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Choosing a Savings Account

By: Jennifer Lowe - Updated: 13 Oct 2012 | comments*Discuss
Individual Savings Account Instant

Once you have paid all of your monthly bills; rent, mortgage, phone bill and energy, you will probably find that you have more than enough left until next pay day, so why not make that money work for you?

If you simply keep all of your money in your current account, chances are it will only be gaining a basic level of interest. You should therefore, start looking around for a savings account that will give you more for your money.

There are load of accounts available, each with a different rate of interest and levels of access, so it is best that you work out your personal financial needs before settling for a particular account.

The most important factor that you will need to consider is how instantly you will need access to your cash if you're faced with an emergency.

Quick and easy

If you would feel more at ease having swift access to your savings then you should probably opt for an instant access savings account.

Previously, the best rates of interest were associated with 'notice accounts' which required you to give a certain length of time in order to withdraw your money. This period between your initial request and actually receiving the cash can be up to 90 days.

However, it is now possible to get similar rates of interest on an instant access savings account. These come with a cash card giving you access to your cash at a moments notice.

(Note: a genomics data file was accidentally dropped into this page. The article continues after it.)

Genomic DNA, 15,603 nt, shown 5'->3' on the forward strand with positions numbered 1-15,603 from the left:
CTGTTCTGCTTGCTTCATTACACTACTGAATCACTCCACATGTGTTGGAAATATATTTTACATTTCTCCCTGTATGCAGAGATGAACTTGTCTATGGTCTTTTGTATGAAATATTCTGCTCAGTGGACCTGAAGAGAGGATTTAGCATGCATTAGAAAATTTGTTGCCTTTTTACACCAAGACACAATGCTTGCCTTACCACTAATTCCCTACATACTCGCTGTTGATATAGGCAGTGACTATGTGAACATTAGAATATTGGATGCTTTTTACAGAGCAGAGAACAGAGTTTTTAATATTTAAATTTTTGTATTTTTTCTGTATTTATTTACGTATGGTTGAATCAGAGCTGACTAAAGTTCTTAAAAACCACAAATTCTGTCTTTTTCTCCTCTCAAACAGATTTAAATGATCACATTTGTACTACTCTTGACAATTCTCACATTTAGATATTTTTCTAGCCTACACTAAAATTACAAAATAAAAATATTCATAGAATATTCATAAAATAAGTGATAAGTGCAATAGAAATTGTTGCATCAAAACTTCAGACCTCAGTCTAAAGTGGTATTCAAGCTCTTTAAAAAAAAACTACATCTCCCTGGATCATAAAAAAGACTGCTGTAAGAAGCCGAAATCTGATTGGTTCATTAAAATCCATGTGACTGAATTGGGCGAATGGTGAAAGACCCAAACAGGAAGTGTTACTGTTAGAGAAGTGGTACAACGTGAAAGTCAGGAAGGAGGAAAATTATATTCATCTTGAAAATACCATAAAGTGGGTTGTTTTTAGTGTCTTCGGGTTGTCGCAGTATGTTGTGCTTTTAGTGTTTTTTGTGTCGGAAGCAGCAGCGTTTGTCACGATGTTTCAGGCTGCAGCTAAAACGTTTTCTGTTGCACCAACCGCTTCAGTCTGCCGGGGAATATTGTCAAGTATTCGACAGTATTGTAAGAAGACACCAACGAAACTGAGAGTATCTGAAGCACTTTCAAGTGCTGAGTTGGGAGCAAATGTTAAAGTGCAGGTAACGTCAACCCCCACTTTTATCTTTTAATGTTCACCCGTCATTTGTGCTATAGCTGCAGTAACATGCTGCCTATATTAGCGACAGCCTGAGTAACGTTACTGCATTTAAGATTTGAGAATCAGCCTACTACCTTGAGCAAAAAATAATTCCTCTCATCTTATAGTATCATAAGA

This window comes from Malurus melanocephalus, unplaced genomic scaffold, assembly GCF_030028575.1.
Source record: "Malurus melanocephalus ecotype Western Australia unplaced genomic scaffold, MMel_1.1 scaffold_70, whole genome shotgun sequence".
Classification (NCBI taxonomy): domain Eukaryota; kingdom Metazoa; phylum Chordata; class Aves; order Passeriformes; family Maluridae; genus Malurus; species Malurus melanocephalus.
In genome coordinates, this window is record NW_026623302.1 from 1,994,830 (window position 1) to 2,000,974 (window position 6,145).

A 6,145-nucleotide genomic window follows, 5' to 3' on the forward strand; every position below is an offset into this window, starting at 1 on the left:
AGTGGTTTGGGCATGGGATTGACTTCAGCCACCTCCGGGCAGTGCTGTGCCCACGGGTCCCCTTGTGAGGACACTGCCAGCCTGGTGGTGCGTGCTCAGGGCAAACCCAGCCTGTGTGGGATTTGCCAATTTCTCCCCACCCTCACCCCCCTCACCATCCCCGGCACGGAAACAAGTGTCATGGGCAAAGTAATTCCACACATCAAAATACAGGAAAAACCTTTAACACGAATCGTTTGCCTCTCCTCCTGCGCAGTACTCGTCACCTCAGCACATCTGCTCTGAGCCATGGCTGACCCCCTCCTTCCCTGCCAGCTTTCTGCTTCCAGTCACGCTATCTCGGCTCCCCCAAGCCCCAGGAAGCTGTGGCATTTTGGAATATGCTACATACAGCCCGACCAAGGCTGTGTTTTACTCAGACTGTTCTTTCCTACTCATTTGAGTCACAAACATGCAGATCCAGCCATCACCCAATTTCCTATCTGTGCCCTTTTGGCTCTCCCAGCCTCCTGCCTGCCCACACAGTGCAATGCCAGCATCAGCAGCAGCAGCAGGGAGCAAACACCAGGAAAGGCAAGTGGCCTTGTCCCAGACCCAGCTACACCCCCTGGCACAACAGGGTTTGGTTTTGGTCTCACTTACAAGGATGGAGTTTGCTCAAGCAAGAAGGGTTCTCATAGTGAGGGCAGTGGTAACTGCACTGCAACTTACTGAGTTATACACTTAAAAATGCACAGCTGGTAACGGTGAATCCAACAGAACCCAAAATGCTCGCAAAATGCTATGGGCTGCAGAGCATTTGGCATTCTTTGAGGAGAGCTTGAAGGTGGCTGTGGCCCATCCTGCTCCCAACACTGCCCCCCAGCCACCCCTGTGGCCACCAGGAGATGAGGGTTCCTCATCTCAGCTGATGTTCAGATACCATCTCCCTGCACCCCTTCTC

In the past, the best interest rates have been granted to those who agreed to put their money away for a certain length of time. These 'notice accounts' required that you give your bank notice that you wish to make a withdrawal. The period between requesting money and actually getting it can often be up to 90 days, depending on the terms of your account.

The problem with these accounts is that your money is still taxable. A much more attractive option for many savers lately are instant-access cash Individual Savings Accounts (ISAs).

Basically, these are tax-free accounts that offer instant access to your money, although they do come with an investment limit which is currently £3,000 (this is set to rise to £3,200 in the 2008/09 tax year).

Saving regularly

There is also the option of opening a regular savings account which involves depositing a certain amount each month. These accounts offer very attractive interest rates, some that even beat an ISA.

You must remember, however, that if you stop making the regular payments, or miss one by mistake, you won't be entitled to the interest bonus that is paid annually.


The government offers various savings packages which usually involves buying bonds.

The way these work are simple. They are typically loans that you give to the government, on which you are paid a certain rate of interest.

This form of saving doesn't necessary come with a great rate of interest, but they do offer an extra level of security because the government is unlikely to ever become insolvent.

The general rule, according to many a personal finance guru, is that you should have the equivalent of three months wages put away for a 'rainy day', however, this can be quite daunting to someone just starting out. Just remember that it is always good to have a safety net, no matter how small it might be.

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